Denny and Creider (1986 :223) state that the `primary meaning [of Proto-Bantu Class 7] is instrumental artifact'. If one interprets `primary meaning' as `prototypical meaning', I think this is right, and that it is still true of Swahili. I have added to this the specification `small enough to hold in the hand', because this applies to the majority of terms for instrumental artifacts in Class 7, and it provides a motivation for the major semantic extension within this class, to `small entities in general', not all of which are instrumental artifacts.
Among `small entities' there are several subgroups, most of which are self-explanatory. I will comment on the ones that are less obvious. First, the category `pieces/parts of things'. Parts or subdivisions of things are smaller than the whole, so this category includes both reference to size and an implicit comparison between the part and the whole (recall Zawawi's 1979:115 definition of this class as `comparison of size or manner'). This part-whole comparison is carried over into a further extension, to `shortened things', that is things that have been truncated through being worn down or cut, and to terms for people with physical defects, conceived as not-whole. These latter terms generally have derogatory connotations in Swahili which, not coincidentally, has a single adjective for `whole', `healthy', and `adult/mature', i.e. -zima. As pointed out by Denny and Creider (ibid.), `it is a fairly natural extension from `used object' to `despised object''. I am arguing here that the metaphor of size plays a role in this extension in Swahili.
The salient characteristic of terms in the subcategory `pointed things' is that a point or angle occupies a small amount of space. Even if the whole is large, such as a mountain, the pointed part (`peak') is relatively small. In the case of pointed parts, too, there is an implicit comparison between part and whole.
The category `part of substance' is more abstract than the ones just discussed, but its connection to part-whole relations is nonetheless apparent. This category includes terms denoting subdivisions of time and space. Height, depth, and units of measurement divide and delimit potentially extended spaces or spans of time into measurable parts. Here, too, there is an implicit comparison between the measured entity and the undelimited remainder.
Swahili grammars often point out that the prefix ki- is used to derive `adverbs of manner' (cf. Ashton 1944:165; Polome 1967:100), but they make no connection between this `function' and the noun class meaning of ki-. Zawawi's (1979:115) suggestive definition for the Class 7 prefix ki-, `comparison of size or manner', is the first to connect these ideas explicitly, but Zawawi does not explain how they are connected. I believe the link lies in a metaphorical extension of the part-whole relation to qualities or attributes, in a way reminiscent of the English expression `a chip off the old block'. The relationship of similarity can be thought of as a partial overlap in substance between the entities that are regarded as similar. Thus a very sweet banana overlaps in part with the sweetness of sugar; a butterfly that flies slowly partakes, so to speak, in the quality of slowness. The same rationale can be extended to deverbal nouns denoting human beings who habitually perform the action expressed by the verb.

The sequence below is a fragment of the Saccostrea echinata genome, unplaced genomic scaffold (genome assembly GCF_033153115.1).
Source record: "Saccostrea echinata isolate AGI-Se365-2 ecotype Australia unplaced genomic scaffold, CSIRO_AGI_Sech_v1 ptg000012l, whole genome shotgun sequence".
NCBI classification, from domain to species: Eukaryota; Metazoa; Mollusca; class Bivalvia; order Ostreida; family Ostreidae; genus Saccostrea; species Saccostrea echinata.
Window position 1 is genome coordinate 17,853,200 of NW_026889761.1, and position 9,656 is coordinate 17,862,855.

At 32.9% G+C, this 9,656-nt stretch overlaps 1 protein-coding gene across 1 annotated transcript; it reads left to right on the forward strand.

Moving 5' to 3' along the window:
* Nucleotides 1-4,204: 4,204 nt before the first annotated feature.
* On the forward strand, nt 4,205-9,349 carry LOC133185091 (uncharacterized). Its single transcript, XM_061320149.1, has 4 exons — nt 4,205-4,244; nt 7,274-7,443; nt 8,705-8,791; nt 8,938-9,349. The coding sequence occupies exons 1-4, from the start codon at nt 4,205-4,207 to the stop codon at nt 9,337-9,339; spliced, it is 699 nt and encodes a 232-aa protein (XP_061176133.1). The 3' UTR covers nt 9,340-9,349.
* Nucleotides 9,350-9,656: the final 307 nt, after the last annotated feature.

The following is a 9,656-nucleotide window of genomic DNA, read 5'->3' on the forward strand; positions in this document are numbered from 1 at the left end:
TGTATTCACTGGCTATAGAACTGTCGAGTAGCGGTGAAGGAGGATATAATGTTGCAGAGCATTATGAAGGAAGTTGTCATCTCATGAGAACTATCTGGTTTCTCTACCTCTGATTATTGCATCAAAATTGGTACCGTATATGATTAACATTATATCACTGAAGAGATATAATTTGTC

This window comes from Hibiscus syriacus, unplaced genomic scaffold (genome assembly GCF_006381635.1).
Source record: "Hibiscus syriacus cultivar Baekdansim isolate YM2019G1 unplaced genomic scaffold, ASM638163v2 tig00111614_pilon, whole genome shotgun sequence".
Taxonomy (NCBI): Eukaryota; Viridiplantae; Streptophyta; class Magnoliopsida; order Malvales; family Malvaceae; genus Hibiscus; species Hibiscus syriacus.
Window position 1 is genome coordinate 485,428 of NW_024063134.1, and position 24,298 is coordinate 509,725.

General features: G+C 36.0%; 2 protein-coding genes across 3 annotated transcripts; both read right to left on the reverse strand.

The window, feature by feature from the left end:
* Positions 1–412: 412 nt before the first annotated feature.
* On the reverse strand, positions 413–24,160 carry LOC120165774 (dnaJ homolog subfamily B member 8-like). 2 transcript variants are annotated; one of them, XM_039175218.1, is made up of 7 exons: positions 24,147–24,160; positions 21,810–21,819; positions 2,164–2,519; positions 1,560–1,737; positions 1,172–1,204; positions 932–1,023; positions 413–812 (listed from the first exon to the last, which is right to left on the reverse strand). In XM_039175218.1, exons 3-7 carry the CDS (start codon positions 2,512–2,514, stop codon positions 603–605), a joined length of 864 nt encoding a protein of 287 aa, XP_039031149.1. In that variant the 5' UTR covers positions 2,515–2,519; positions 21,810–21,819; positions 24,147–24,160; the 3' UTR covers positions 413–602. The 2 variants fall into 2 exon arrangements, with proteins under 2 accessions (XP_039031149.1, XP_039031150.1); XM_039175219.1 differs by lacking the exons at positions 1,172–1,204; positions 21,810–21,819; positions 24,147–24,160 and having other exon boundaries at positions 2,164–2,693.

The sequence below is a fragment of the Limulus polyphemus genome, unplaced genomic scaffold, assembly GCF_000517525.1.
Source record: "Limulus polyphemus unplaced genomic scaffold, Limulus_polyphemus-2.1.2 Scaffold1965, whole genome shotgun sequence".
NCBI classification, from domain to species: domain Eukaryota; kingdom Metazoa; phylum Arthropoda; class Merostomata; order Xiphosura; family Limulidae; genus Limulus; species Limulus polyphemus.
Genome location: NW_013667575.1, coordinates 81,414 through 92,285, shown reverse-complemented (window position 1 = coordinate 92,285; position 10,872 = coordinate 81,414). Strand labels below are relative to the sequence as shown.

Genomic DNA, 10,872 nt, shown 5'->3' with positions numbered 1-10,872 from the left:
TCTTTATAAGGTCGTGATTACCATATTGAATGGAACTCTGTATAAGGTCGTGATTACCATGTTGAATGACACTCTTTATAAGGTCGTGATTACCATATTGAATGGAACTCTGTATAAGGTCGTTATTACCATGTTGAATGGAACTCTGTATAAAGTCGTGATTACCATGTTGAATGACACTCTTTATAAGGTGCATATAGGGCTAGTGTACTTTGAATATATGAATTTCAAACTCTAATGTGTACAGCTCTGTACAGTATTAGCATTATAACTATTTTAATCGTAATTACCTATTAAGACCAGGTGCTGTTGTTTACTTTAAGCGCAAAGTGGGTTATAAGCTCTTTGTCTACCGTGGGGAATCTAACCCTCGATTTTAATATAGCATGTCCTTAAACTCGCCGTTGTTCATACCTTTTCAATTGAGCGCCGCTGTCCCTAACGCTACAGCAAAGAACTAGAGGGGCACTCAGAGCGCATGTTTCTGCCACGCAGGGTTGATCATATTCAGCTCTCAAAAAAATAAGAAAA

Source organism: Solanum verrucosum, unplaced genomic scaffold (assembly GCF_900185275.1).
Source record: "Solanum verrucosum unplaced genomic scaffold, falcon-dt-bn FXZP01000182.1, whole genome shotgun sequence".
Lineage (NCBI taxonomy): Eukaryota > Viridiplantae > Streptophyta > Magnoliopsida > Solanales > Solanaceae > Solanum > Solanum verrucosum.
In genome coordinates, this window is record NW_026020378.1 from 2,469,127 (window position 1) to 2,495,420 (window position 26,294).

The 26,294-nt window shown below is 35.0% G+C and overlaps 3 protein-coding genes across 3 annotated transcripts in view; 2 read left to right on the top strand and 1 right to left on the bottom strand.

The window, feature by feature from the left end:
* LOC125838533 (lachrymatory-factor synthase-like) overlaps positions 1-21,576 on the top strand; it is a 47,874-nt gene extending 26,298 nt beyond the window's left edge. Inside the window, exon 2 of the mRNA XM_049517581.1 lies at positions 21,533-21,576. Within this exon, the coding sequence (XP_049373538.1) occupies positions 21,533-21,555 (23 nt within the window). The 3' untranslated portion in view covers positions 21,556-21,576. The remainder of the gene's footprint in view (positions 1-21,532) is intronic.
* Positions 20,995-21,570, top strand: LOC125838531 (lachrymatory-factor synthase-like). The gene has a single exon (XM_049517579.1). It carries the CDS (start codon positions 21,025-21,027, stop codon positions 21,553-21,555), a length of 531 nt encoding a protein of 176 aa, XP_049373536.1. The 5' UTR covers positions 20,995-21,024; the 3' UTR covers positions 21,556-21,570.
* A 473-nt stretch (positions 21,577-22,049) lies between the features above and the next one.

Finally, the terms in the category `ailments associated with body parts' are all connected to their respective body parts by metonymic extension. Although some of them are actually associated with small body parts (`inflammation of the eyelid'), one could easily imagine this category being extended to other body parts via metonymy.
The above categories account for over 90% of the Class 7 nouns in the database. Of the rest, in some cases not enough information is provided in the dictionary gloss to decide whether they fit or not (for example, kilendo `kind of fish'; kilua `kind of sweet smelling flower'-- are they small?). Some may be deverbal nouns or `similarity' nouns whose source is now obsolete (e.g. kisutuo `food received after a task has been completed'; kifabakazi `Nandi flame tree'). Some are loanwords that had ki- as initial syllable, and so may have been placed in this class for phonological reasons.
There is one set of apparent anomalies that deserves additional comment, however. This is a group of terms referring to large, dangerous animals or birds: kifaru `rhinoceros', kiboko `hippopotamus', kingugwa `large spotted hyena', kipungu `eagle', and kipanga `Dickinson's falcon'. These terms are strikingly anomalous: why should large, predatory animals be placed in a class whose most prominent characteristic is small size, often with a connotation of insignificance? Interestingly, three of these terms (`hippopotamus', `rhinoceros', and `eagle') are replacements for terms that were originally in Class 9 (the `animal' class) in Proto-Sabaki (N + H 296). In other words, these three animals were moved from the `animal' class to Class 7 (kipanga `Dickinson's falcon' was already in Class 7 in PSA, and N + H do not give a reconstructed form for `spotted hyena'). One possible explanation is that these terms started out as euphemisms. Putting names of large, dangerous animals in the class of small, manipulable things could be a way of figuratively neutralizing or diminishing their power.